In the next step I applied jQuery UI autocomplete plugin and implemented source and select plugin functions. Source function calls source list using SPServices and CAML to get suggestions. When suggestion found, I store all mapped field values inside autcomplete object:

source: function (request, response) {
  var autocompleteVals = [];
  var k = 0;

  $().SPServices({
    operation: "GetListItems",
    async: false,
    listName: options.sourceList,
    CAMLViewFields: getViewFields(options.fieldsMapping),
    CAMLQuery: getCamlQuery(options.sourceMatchField, request.term),
    completefunc: function (xData, Status) {
      $(xData.responseXML).SPFilterNode("z:row").each(function () {
        var queryResult = this;
        var fieldsValues = getFieldsValues(options.fieldsMapping, queryResult);
        var labelText = getLabelText(fieldsValues);
        autocompleteVals[k] = {
          label: labelText,
          value: options.fillConcatenatedLabel ? labelText  :
          extractFieldValue(fieldsValues, options.sourceMatchField),
          fieldsValues: fieldsValues
        };

        k++;

        function getLabelText(fieldValues){
          var result = '';
          if(options.labelFields) {
            for(i = 0; i < options.labelFields.length; i++) {	        		               var fieldName = options.labelFields[i];               var fieldVal = extractFieldValue(fieldValues, fieldName);               if(fieldVal != '') {                 if(i > 0) {
                  result += options.labelSeparator;
                }
                result += fieldVal;
              }
            }
          } else {
            result += extractFieldValue(fieldValues, options.sourceMatchField);
          }
          return result;
        }

      });
      response(autocompleteVals);
    }
  });

}

Select function fills values inside mapped fields according to matched item from source lists. It reads values stored inside ui.item and fills corresponding fields based on suggestion selection.

select: function (event, ui) {
  //Fill all depended fields
  $.each(ui.item.fieldsValues, function () {
    var fieldVal = this;
    var fieldInput = $.getFieldControl(fieldVal.key);

    var outputVal = fieldVal.value;

    if (outputVal) {
      var lookupSeparator = ';#';
      if (outputVal.indexOf(lookupSeparator) != -1) {
        var ind = outputVal.indexOf(lookupSeparator);
        var length = lookupSeparator.length;
        var startInd = ind + length;
        outputVal = outputVal.substring(startInd, outputVal.lenght)
      }
      fieldInput.val(outputVal);
    }

  });
}

Maybe you discovered that there are three helper functions inside plugin: getFieldsValues, getViewFields, and getCamlQuery.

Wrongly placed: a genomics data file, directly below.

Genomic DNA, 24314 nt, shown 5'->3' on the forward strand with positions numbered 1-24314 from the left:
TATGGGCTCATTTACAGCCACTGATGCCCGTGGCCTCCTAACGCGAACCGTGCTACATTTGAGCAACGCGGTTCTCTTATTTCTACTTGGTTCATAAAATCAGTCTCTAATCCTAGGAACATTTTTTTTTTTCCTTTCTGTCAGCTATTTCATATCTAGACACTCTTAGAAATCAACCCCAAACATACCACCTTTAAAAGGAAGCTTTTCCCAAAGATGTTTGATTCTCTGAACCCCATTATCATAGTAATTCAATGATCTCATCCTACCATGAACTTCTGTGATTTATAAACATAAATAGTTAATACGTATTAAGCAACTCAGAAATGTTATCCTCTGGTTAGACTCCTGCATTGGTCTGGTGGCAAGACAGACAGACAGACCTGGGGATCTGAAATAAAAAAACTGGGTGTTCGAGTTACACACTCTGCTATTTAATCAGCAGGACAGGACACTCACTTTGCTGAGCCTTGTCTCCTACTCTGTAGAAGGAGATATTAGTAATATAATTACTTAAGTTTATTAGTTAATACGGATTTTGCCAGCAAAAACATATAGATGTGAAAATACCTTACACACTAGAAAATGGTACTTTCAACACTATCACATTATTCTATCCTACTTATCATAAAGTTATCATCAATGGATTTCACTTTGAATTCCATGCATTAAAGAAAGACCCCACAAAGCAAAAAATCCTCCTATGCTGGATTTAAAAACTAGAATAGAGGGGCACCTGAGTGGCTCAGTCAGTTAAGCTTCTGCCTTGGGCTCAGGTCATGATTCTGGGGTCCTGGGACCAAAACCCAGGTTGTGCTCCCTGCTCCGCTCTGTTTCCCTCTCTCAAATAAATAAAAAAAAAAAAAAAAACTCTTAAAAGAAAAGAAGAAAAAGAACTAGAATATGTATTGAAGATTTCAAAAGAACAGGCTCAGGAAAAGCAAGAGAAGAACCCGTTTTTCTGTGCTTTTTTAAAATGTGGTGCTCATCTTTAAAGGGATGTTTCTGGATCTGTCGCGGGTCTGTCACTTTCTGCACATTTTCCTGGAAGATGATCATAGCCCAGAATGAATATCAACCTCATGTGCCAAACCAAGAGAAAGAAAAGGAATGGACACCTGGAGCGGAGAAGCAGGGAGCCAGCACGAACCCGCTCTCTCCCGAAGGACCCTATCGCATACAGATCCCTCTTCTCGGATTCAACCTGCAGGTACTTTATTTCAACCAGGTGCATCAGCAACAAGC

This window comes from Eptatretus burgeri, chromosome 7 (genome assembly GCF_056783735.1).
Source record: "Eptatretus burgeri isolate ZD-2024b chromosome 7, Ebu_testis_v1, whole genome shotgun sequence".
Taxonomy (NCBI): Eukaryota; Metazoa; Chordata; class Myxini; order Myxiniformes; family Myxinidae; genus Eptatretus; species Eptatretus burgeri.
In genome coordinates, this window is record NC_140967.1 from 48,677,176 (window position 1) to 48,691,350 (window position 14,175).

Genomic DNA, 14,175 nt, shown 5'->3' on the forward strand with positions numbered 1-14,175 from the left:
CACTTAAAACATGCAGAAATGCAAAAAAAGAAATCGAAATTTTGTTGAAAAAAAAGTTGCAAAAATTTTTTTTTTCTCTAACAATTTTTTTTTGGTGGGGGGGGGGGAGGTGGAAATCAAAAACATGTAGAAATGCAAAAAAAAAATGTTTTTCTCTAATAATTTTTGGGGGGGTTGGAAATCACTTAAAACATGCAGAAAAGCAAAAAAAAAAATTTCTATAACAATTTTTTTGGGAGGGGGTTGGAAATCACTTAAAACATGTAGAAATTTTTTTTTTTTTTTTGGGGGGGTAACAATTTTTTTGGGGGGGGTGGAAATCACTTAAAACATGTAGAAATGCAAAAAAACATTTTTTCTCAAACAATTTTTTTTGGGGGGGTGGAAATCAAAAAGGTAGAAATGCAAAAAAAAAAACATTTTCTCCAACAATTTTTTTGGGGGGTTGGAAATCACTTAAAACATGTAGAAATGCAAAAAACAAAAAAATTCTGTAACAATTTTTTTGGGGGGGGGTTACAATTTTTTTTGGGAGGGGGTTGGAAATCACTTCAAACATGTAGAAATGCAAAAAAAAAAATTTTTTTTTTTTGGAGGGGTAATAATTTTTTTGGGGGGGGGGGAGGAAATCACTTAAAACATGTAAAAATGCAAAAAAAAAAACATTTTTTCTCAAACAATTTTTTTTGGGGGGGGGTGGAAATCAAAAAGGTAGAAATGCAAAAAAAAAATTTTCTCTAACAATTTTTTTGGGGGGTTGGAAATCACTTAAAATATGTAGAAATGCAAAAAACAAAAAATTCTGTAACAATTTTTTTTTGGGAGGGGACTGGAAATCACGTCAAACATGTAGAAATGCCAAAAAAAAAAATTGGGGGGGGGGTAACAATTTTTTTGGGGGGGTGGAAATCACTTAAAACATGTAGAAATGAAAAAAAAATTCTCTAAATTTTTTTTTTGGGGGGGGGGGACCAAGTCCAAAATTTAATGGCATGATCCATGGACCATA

getFieldsValues parses SPServices response and fills autocomplete object according to specified fields mapping.

//get values for all mapped fields
function getFieldsValues(fieldsMapping, queryResult) {
  var result = [];
  $.each(fieldsMapping, function () {
    var fieldMapping = this;
    var val = $(queryResult).attr("ows_" + fieldMapping.sourceField);
    result.push({ key: fieldMapping.targetField, value: val, sourceKey: fieldMapping.sourceField});
  });

  var sourceVal = $(queryResult).attr("ows_" + options.sourceMatchField);
  result.push({ value: sourceVal , sourceKey: options.sourceMatchField});

  return result;
}

getViewFields generates ViewFields xml for CAML query according to fields mapping.

//get view fields for all mapped fields
function getViewFields(fieldsMapping) {
  var result = "";
  var isSourceFieldAdded = false;

  if(fieldsMapping){
    $.each(fieldsMapping, function () {
      var mapping = this;
      var viewField = "";
      result += viewField;
    });

    isSourceFieldAdded = fieldsMapping.filter(function(){
      return this.sourceField == options.sourceMatchField;
    }).length > 0;
  }

  if(!isSourceFieldAdded){
    result += "";
  }

  result += "";
  return result;
}

getCamlQuery generates CAML query according to filter column internal name and keyword from input.

//get CAML query for keyword
function getCamlQuery(colname, keyword) {
  var where = "" + keyword + "";
  var orderBy = "";
  var query = "" + where + orderBy + "";
  return query;
}

Updates

03.10.2013

  • Additional optional parameters added: labelFields, labelSeparator, fillConcatenatedLabel.
  • Reading lookup fields from source list implemented.
  • Minor bug fixes.

License

This article, along with any associated source code and files, is licensed under The Code Project Open License (CPOL)